My Crypto Deep Dive (Part 1)

September 28, 2021

5 min read

NFTs, Web3, & the Metaverse have quickly covered my entire Twitter feed within the past few months. I realized that my superficial understanding of these topics couldn't keep up with everything going on. So three weeks ago, my FOMO hit a critical point and I finally decided to deep dive into crypto.

I created my own "curriculum" and broke it into monthly phases. Each phase is dependent on the previous phase, which means I won't decide on which area to pursue until the end of the current phase. At the time of writing this I'm in the final week of phase 1.

Phase 1

The theme for this phase was exploration. My approach was to first learn the fundamentals, then follow my interests & expose myself to as much of this space as possible.

Peter Attia has a great framework on the 4 stages of learning. The first two stages are unconscious incompetence (not knowing what you don't know) and conscious incompetence (knowing what you don't know).

You want to enter the second stage as fast as possible, and complete immersion is a great way to do that. I was extremely liberal with what I explored and didn't filter anything. I joined 60 (!!!) Discord servers, saved hundreds of tabs related to crypto, joined a DAO, and shifted ~80% of my content consumption to crypto.

Most of these metrics aren't actually useful — they don't represent how much I've legitimately learned. But I do think this approach was useful specifically for exposure. Topics started to organically pop up that I didn't even know existed (staking, sharding, rollups, yield farming, etc.).

I went from knowing nothing about crypto to at least understanding where my knowledge was lacking. Now, I can choose what to dive deeper into.

Recap & Struggles

I spent the first two weeks learning blockchain fundamentals. It took me ten days to feel satisfied with my level of understanding of the blockchain. In hindsight, there were 5 resources I could've used to understand the fundamentals in two days. But, I didn't have a list of recommendations when I started (which is why I made one).

Towards the end of the second week, I started to expose myself to Solidity. I completed one course but stopped since I didn't know if that was what I wanted to fully dive into just yet.

The third week (the one I just finished) felt a bit more inefficient. I explored a few companies & consolidated some of my notes, but it didn't feel like an effective use of my time.

The main struggle I had during these three weeks was constantly feeling behind everyone else. I would catch myself skimming over content without deeply understanding it because I didn't feel like I had enough time to stop and reflect. I'm still not entirely over this feeling, but my somewhat satisfactory answer is that this is a positive signal — it means I'm exposing myself to people in this space who are ahead of me, which will force me to level up faster.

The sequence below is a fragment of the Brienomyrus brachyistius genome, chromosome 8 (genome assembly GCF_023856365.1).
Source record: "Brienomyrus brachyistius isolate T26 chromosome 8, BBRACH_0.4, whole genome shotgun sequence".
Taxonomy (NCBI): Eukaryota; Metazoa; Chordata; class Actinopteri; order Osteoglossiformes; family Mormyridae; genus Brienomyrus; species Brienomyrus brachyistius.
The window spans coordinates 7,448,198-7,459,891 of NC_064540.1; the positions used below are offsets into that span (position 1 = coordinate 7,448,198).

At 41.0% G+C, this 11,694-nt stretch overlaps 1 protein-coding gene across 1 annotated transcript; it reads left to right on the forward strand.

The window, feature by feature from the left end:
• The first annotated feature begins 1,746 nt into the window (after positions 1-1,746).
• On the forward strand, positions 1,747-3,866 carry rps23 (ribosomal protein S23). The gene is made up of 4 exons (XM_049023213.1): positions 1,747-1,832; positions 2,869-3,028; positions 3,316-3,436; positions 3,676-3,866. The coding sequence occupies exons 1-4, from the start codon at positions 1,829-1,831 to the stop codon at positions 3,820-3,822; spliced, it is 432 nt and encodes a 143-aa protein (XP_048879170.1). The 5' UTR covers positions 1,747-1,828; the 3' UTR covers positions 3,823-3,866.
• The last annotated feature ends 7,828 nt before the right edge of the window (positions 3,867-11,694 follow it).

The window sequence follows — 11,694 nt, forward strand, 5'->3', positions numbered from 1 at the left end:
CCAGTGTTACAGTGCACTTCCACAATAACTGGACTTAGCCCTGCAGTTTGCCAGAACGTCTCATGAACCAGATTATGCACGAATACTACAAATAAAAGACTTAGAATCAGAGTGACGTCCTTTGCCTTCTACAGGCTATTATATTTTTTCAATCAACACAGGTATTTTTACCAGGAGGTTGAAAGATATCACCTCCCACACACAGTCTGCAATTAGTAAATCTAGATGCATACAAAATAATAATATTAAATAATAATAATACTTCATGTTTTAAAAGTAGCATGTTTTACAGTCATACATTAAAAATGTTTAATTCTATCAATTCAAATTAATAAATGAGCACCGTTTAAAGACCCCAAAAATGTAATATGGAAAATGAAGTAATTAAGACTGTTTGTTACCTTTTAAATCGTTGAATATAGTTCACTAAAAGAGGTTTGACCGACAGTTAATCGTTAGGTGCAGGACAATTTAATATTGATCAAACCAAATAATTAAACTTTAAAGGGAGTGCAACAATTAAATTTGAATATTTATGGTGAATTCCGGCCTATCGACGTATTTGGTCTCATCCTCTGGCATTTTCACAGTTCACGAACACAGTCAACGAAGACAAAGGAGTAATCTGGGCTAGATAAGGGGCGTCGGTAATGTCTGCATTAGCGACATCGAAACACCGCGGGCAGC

New Experiments

I want to continue iterating on my approach to learning crypto, so I'm introducing three new experiments this week:

Focusing on a single topic

I've reached the conscious incompetence stage, where I have a massive list of concepts to learn about & rabbit holes to go down.

I'm spending the final week of phase 1 going back to Solidity as my sole focus. I've concluded that learning Solidity will give me the most leverage. One benefit of crypto is that many companies are open-source, so you can pick apart & contribute to what they're building. But that doesn't mean anything if you can't understand the code. Solidity is how you become literate in the world of crypto.

Measurement of Success: 10 hours building a project in Solidity (less time on courses, more time on actual coding).

Daily loom videos

I want to more effectively retain what I'm learning. David Perell wrote an excellent essay on why consuming tons of content isn't effective. Content consumption is an easy dopamine hit that makes you feel like you're learning even if you're not.

I've tried loom videos before, but they take up a lot of energy. And for good reason — learning should be challenging. When you're forced to verbalize concepts, you get immediate feedback on where the gaps in your knowledge are.

I mentioned before that I felt rushed to cover as many topics as possible, which is why I wasn't consistent with this. But reflecting on the past three weeks made me realize the tradeoff — 10 days of learning blockchain fundamentals by consuming as much content as possible vs. 2-5 days of consuming less content while forcing myself to explain concepts in my own words.

Measurement of Success: 5 loom videos recapping what I learned that day.

Discussions with people in this space

I felt afraid of talking to people deep in this space since my knowledge was essentially zero. In retrospect, this probably held me back & lengthened the time it took to understand certain concepts. Regardless, I've reached a point where I'm comfortable enough to reach out to people in this space & ask them questions.

Measurement of Success: DMs to 5 people in the crypto space. I've created a list of 60+ people to work from.

Even with the feeling of being late to the game, my overall experience has been highly positive — I don't think I've enjoyed learning a topic as much as I have with crypto. I'll start posting weekly reflections on what I'm learning.